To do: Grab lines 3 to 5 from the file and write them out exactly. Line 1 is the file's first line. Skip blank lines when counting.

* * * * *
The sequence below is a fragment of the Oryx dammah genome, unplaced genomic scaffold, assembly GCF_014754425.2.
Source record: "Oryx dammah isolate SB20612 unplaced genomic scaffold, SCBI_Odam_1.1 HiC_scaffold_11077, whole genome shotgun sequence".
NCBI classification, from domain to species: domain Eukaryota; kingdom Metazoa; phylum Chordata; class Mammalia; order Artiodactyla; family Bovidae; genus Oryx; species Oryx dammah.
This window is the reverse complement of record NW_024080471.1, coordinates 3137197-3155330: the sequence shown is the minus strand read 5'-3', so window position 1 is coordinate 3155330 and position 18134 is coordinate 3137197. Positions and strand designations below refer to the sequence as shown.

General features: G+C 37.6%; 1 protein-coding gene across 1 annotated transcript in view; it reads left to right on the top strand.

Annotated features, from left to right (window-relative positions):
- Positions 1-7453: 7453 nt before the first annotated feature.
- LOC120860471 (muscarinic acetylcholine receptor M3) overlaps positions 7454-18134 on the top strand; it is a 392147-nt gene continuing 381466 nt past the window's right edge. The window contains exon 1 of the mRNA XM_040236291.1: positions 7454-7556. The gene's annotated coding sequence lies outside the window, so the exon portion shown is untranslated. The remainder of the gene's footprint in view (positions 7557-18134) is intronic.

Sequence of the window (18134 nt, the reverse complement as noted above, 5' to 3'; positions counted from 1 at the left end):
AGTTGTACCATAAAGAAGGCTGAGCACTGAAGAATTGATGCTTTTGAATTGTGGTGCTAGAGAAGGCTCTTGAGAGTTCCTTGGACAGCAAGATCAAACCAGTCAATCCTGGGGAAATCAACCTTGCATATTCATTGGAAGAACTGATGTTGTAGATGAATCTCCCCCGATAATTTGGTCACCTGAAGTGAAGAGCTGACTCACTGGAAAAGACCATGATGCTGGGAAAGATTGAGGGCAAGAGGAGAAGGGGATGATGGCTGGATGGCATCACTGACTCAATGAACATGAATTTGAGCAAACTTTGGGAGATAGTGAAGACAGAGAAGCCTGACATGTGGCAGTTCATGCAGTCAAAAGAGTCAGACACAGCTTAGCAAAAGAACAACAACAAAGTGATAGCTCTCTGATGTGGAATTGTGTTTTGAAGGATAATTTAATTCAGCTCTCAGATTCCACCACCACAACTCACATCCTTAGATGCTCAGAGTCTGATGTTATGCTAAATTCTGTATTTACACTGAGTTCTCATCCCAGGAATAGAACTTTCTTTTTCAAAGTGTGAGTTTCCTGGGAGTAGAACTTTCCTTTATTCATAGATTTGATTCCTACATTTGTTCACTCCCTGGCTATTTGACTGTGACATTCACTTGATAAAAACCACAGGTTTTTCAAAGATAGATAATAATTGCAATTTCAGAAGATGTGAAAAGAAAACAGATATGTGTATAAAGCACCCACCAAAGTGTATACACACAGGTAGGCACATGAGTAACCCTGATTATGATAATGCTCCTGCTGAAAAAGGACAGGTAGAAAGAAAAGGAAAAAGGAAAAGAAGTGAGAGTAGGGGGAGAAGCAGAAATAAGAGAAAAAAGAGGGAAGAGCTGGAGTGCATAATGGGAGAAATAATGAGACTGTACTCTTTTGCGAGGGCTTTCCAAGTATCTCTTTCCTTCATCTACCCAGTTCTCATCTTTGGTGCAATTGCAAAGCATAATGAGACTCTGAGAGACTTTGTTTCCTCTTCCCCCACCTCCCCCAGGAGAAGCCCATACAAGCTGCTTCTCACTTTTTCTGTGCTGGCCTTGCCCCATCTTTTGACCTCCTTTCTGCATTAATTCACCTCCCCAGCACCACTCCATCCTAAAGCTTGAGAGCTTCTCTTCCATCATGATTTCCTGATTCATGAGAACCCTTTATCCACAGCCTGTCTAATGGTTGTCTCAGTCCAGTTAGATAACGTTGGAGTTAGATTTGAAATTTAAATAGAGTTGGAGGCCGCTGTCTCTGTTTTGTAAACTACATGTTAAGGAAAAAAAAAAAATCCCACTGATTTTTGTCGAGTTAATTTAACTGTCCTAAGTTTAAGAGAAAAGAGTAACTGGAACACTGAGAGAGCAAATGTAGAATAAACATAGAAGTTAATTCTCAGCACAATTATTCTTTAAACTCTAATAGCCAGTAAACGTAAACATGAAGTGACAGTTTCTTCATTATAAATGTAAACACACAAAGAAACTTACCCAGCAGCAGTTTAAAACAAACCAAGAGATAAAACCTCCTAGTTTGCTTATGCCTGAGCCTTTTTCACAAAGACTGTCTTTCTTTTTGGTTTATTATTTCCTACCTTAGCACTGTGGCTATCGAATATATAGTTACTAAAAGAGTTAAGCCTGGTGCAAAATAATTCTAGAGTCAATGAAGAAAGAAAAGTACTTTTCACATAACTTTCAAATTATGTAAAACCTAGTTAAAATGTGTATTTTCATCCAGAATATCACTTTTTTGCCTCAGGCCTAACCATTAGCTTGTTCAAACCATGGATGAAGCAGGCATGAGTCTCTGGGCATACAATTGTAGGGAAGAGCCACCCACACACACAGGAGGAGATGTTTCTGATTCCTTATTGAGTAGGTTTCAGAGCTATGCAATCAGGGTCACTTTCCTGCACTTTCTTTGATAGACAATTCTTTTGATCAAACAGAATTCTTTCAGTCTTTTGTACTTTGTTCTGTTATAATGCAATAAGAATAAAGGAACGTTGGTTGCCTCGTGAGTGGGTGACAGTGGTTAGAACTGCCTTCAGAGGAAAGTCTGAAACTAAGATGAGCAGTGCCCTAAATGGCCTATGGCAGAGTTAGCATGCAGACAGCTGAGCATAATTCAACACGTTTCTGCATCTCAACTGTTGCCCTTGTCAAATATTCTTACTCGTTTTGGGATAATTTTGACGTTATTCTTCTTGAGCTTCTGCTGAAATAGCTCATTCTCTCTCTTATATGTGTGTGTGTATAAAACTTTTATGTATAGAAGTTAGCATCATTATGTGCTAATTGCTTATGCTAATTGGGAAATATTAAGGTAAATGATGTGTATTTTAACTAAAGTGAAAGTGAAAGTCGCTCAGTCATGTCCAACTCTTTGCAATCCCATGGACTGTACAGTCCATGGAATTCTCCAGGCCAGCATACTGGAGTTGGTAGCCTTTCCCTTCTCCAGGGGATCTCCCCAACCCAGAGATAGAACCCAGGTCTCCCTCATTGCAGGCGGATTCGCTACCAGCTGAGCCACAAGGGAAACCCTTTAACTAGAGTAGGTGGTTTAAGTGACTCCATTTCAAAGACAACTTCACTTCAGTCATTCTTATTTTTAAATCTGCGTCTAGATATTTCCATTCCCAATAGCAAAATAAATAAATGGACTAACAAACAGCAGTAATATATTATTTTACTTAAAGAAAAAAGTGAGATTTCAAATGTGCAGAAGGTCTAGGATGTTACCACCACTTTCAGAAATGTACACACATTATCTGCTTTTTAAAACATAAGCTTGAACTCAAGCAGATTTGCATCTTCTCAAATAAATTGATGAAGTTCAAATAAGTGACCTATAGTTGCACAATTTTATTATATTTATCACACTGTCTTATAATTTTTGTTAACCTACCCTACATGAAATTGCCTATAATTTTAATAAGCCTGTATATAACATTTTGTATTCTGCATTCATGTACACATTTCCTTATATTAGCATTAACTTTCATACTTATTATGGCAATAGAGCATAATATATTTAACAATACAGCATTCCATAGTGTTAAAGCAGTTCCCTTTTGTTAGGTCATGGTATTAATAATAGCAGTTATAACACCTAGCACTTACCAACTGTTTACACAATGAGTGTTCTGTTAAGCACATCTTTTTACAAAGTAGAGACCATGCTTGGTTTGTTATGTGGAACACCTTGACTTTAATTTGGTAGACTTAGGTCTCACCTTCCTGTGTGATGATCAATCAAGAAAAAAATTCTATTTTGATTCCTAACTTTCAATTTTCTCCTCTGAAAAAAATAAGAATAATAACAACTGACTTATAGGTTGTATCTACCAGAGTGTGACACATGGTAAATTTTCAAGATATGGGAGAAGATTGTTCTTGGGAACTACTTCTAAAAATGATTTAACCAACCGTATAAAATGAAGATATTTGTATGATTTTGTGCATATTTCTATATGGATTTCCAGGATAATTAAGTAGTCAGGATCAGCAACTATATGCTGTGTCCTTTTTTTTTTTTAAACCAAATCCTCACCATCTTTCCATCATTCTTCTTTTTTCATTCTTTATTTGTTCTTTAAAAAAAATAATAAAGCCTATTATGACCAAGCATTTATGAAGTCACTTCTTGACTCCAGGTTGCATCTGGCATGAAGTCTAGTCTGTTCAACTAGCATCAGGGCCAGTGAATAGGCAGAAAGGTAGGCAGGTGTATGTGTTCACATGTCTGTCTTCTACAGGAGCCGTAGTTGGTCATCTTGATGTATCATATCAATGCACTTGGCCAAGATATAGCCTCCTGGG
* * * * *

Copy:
NCBI classification, from domain to species: domain Eukaryota; kingdom Metazoa; phylum Chordata; class Mammalia; order Artiodactyla; family Bovidae; genus Oryx; species Oryx dammah.
This window is the reverse complement of record NW_024080471.1, coordinates 3137197-3155330: the sequence shown is the minus strand read 5'-3', so window position 1 is coordinate 3155330 and position 18134 is coordinate 3137197. Positions and strand designations below refer to the sequence as shown.

General features: G+C 37.6%; 1 protein-coding gene across 1 annotated transcript in view; it reads left to right on the top strand.